Question about Carrier XHB123D X/Y Series Heat/Cool Air Conditioner
My furnace won't stay running. The thermostat indicates it should be running, based on temperatures. If I turn it off and then back on it will work for awhile then shut off again.
Is this a gas furnace if so is it high efficient if so is there an led light on the furnace blinking a code usually seen through a window at the furnace. is the thermostat battery operated if so is it a new battery and are the aif filters new. These would be my first steps to check hope this helps
Posted on Jan 04, 2009
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Posted on Jan 02, 2017
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Jan 25, 2016 | Heating & Cooling
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Oct 09, 2011 | Goodman GMS90703BXA Heater
Dec 12, 2010 | Honeywell Heating & Cooling
1. Thermostat calls for heat. 2. Draft inducer motor starts. 3. Pressure switch attached by a small plastic or rubber tube senses the negative pressure produced by the draft inducer and closes. 4. Draft inducer runs for 30 seconds to a minute before you hear a gas hissing sound. The ignitor did not glow, the flame sensor (a small metal probe about 1/8" in diameter, with a white porcelain base) does not sense the flame, so after 8 to 10 seconds the hissing sounds stops with no ignition of gas to heat your home. Your furnace shuts down and goes into a lock out condition until you turn your power switch back off and on again. Then the sequence starts all over again with no ignition of the gas. Solution:You probably need to purchase and install a new ignitor. I would suggest that you inspect your ignitor closely for cracks. Make sure you do not touch the ignitor with your bare hands. If you do not visually see a crack, then you could have a furnace control board problem or a limit, rollout switch problem. The furnace's control board might not be supplying the voltage to the ignitor.If your furnace lights and the gas stays on for 8 to 10 seconds, then shuts right back off, then you need to clean your flame sensor with light sand paper or steel wool. You might need a new flame sensor, but most of the time they can be cleaned an will work well after cleaning.
Dec 11, 2010 | Mr. Heater Natural Gas Garage Heater -...
Setting a thermostat has nothing to do with outdoor temperature, but more to do with what is a comfortable setting for you and your utility bill.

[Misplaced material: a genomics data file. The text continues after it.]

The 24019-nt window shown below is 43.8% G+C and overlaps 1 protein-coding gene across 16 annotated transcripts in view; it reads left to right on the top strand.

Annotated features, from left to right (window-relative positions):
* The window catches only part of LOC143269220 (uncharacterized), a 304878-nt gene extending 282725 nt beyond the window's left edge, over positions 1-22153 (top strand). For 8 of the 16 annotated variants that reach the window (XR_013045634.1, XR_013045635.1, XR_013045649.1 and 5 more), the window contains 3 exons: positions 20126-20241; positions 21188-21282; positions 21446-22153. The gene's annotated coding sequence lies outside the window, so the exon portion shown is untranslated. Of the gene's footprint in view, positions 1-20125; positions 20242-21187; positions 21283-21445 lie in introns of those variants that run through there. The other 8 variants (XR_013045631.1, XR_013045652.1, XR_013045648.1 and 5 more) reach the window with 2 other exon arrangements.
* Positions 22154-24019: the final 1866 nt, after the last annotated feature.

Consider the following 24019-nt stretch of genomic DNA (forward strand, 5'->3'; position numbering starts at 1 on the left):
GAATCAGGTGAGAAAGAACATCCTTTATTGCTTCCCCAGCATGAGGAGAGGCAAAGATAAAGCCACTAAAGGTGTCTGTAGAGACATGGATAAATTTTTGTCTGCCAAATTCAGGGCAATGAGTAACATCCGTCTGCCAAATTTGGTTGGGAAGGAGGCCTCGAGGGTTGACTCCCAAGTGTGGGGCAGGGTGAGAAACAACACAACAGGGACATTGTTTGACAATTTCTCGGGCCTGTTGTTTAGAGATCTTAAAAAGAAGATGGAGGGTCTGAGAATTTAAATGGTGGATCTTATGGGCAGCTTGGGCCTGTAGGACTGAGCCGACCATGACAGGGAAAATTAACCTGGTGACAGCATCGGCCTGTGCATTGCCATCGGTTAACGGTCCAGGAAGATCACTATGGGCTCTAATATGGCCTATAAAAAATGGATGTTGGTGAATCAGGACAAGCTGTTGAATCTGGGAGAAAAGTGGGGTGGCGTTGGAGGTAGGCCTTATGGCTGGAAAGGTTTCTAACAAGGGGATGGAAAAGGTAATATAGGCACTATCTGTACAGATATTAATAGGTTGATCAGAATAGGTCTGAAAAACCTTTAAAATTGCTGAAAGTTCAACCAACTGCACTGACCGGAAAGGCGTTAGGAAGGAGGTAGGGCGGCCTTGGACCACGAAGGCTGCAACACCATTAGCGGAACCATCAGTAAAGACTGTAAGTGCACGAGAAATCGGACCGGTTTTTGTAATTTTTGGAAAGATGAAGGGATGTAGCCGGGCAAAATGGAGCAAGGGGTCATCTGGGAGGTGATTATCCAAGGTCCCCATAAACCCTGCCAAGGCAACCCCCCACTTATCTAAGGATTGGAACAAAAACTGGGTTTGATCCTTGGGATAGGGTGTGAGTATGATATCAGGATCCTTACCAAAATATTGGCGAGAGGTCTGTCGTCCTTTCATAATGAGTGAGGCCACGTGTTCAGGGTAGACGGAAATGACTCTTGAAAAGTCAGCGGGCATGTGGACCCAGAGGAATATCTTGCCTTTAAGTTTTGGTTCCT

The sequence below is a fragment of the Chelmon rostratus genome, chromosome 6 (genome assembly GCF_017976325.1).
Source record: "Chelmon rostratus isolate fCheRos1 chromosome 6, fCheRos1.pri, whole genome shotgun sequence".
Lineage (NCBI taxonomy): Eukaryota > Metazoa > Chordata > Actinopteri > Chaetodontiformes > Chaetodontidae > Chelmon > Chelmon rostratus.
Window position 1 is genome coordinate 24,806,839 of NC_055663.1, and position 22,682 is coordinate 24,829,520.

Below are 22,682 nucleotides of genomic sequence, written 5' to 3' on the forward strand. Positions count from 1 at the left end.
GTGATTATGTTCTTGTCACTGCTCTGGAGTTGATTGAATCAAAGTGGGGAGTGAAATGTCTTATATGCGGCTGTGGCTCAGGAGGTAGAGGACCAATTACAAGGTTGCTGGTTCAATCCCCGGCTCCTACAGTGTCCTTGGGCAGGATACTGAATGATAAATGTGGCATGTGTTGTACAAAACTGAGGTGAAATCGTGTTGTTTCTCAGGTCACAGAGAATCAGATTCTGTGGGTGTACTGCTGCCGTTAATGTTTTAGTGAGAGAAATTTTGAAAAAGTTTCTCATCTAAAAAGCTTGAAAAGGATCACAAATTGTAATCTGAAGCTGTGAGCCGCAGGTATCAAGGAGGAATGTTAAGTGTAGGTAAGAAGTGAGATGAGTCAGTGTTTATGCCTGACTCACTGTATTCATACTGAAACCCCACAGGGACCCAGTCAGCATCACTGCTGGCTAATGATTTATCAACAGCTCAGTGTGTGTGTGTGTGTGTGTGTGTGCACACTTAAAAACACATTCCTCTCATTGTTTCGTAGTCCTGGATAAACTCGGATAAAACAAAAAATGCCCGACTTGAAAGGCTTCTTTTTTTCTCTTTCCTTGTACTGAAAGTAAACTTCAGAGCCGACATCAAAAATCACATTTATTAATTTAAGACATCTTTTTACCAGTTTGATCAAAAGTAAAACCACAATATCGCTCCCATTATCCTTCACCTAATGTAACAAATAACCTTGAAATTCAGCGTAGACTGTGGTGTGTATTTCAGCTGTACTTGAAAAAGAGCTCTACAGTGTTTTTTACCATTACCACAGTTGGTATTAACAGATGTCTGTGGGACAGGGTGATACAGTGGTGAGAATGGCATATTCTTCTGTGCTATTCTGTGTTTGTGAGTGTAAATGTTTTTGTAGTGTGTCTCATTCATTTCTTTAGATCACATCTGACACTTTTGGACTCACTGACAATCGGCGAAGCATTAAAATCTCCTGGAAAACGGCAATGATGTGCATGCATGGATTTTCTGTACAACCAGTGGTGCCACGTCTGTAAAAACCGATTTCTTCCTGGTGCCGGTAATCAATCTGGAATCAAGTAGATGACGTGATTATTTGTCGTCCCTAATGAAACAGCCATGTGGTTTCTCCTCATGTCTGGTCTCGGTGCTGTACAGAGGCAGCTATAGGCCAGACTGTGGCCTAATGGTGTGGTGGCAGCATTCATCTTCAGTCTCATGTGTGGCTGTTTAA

A common misconception associated with thermostats is that a furnace works harder than normal to warm the space back to a comfortable temperature after the thermostat has been set back, resulting in little or no savings. This misconception has been dispelled by years of research and numerous studies. The fuel required to reheat a building to a comfortable temperature is roughly equal to the fuel saved as the building drops to the lower temperature. You save fuel between the time that the temperature stabilizes at the lower level and the next time heat is needed. So, the longer your house remains at the lower temperature, the more energy you save.
Another misconception is that the higher you raise a thermostat, the more heat the furnace will put out, or that the house will warm up faster if the thermostat is raised higher. Furnaces put out the same amount of heat no matter how high the thermostat is set; the variable is how long it must stay on to reach the set temperature.
In the winter, significant savings can be obtained by manually or automatically reducing your thermostat's temperature setting for as little as four hours per day. These savings can be attributed to a building's heat loss in the winter, which depends greatly on the difference between the inside and outside temperatures. For example, if you set the temperature back on your thermostat for an entire night, your energy savings will be substantial. By turning your thermostat back 10 to 15 degrees for 8 hours, you can save about 5 to 15 percent a year on your heating bill -- a savings of as much as 1 percent for each degree if the setback period is eight hours long.
Hope this helps..........
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